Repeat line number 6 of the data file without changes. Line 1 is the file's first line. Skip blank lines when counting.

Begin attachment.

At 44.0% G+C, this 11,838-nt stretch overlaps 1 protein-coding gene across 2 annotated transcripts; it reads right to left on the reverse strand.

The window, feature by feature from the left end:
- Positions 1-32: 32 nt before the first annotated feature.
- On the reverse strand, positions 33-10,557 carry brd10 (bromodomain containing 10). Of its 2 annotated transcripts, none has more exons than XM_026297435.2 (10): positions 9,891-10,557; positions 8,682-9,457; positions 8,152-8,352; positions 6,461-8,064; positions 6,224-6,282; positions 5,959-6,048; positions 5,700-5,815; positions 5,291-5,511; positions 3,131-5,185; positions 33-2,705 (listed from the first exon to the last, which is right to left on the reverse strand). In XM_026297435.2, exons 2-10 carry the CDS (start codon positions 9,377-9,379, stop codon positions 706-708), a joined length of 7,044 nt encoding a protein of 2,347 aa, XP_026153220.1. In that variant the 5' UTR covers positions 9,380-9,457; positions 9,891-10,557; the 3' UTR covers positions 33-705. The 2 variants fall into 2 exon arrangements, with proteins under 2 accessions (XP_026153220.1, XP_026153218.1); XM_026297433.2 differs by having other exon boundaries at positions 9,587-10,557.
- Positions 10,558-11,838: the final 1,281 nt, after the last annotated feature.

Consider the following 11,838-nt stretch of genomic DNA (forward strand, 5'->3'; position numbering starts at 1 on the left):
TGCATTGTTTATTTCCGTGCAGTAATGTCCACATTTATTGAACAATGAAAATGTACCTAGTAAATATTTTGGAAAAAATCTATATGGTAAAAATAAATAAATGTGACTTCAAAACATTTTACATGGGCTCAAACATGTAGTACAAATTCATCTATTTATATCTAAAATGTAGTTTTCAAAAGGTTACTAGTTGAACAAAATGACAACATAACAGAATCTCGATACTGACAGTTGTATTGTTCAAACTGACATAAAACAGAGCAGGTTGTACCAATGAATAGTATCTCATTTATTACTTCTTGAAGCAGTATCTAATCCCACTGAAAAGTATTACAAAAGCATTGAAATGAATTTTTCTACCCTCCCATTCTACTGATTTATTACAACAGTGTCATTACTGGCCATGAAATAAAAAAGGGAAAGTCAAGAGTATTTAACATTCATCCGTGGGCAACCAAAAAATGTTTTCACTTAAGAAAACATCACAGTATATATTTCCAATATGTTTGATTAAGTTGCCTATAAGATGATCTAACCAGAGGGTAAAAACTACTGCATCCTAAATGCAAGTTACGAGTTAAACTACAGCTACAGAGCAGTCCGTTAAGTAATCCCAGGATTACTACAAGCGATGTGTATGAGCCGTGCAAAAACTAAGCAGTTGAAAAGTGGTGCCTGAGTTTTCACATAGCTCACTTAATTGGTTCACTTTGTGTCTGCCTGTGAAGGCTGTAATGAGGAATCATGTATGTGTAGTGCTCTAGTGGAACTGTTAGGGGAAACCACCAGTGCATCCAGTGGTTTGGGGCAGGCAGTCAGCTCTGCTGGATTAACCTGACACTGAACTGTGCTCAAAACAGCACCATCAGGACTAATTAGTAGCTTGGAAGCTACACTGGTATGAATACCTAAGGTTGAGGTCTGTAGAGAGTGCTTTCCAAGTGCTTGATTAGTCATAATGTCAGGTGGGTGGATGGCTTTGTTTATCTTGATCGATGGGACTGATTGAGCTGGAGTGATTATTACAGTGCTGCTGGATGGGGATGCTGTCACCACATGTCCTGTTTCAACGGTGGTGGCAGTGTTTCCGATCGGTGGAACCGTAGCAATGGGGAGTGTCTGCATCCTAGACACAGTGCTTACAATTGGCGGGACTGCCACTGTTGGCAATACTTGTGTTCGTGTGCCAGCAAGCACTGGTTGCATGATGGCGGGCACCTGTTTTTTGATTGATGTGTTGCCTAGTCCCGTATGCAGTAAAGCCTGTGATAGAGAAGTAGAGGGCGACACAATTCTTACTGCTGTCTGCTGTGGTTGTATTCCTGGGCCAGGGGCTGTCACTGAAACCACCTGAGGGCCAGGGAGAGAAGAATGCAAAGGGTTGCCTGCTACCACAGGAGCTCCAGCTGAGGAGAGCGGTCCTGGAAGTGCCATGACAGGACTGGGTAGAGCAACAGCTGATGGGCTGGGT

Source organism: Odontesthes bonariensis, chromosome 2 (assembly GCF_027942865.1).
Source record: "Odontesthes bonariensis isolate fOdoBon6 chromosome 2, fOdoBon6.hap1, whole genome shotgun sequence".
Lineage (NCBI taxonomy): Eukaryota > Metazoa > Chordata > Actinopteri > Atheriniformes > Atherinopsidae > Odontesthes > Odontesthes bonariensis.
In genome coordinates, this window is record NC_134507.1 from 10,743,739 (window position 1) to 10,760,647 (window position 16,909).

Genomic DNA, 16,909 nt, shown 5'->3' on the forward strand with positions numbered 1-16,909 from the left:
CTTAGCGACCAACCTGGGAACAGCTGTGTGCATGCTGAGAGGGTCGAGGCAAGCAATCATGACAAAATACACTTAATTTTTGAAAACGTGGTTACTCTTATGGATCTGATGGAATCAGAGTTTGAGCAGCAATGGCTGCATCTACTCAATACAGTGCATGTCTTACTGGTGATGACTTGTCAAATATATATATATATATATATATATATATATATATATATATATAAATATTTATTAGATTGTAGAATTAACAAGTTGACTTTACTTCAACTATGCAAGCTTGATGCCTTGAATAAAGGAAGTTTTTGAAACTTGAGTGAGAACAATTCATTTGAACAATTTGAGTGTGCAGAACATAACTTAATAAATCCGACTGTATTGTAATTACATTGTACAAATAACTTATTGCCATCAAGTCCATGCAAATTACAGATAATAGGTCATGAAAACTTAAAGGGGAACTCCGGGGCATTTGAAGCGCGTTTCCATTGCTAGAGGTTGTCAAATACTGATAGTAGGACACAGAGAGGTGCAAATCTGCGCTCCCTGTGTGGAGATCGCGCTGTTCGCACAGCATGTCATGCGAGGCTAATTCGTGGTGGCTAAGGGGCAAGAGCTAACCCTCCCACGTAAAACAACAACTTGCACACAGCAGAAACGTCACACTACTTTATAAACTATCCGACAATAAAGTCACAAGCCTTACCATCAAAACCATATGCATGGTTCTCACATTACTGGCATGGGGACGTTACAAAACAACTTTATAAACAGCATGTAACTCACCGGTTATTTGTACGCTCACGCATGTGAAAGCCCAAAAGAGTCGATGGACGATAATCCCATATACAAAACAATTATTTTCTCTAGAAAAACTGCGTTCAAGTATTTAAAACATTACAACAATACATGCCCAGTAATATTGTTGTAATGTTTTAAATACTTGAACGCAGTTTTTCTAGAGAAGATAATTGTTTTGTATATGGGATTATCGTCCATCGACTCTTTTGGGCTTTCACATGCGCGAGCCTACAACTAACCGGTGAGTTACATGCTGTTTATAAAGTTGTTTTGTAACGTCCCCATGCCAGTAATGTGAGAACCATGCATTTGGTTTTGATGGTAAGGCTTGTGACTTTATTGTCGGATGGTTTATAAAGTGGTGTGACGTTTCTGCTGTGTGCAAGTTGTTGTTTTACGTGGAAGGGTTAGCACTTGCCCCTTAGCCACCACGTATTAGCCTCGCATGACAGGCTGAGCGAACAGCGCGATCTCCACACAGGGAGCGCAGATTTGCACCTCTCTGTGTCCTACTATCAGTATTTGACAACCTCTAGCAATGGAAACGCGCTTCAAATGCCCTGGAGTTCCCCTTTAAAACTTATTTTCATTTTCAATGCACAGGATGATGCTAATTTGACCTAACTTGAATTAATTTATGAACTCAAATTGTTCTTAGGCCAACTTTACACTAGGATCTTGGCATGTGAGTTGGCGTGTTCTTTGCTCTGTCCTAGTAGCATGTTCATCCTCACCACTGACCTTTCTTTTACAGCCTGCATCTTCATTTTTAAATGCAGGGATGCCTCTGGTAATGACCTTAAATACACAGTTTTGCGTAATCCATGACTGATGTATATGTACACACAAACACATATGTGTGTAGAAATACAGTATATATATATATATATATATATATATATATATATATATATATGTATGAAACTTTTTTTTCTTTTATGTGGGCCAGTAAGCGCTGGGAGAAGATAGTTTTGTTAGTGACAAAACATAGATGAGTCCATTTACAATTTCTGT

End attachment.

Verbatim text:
Consider the following 11,838-nt stretch of genomic DNA (forward strand, 5'->3'; position numbering starts at 1 on the left):